David Bourget (Western Ontario)
David Chalmers (ANU, NYU)
Rafael De Clercq
Jack Alan Reynolds
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Environmental Ethics 18 (2):115-132 (1996)
Disvaluing nature—a cognitive act—usually leads quickly to devaluing it too: to real-world exploitation and destruction. Worse, in fact, nature in its devalued state can then be held up as an excuse and justification for the initial disvaluation. In this way, dismissal and destruction perpetuate themselves. I call this process “self-validating reduction.” It is crucial to recognize the cycle of self-validating reduction, both in general and specifically as it applies to nature, if we are to have any chance of reversing it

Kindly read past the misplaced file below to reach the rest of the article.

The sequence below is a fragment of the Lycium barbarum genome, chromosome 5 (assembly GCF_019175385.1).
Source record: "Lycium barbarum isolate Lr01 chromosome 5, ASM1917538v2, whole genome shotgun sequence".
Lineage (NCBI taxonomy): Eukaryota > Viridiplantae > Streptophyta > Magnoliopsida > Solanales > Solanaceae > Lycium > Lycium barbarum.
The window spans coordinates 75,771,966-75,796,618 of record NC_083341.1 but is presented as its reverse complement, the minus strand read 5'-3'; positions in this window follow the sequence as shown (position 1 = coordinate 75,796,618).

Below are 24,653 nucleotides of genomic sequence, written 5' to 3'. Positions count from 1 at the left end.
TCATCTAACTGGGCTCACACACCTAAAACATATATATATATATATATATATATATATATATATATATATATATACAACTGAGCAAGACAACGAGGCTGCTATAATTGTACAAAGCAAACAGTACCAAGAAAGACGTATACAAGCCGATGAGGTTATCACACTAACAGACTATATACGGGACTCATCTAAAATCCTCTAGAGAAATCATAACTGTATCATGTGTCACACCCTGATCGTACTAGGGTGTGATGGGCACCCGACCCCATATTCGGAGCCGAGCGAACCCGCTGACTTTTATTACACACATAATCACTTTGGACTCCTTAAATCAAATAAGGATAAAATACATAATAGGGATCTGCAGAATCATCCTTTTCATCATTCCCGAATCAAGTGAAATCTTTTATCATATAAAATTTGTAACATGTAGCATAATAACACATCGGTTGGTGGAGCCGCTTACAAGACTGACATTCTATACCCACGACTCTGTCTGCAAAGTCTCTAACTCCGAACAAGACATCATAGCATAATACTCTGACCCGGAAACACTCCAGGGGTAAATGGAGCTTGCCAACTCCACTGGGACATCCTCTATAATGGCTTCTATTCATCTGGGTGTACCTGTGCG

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Ramsey Affifi (2014). Biological Pedagogy as Concern for Semiotic Growth. Biosemiotics 7 (1):73-88.
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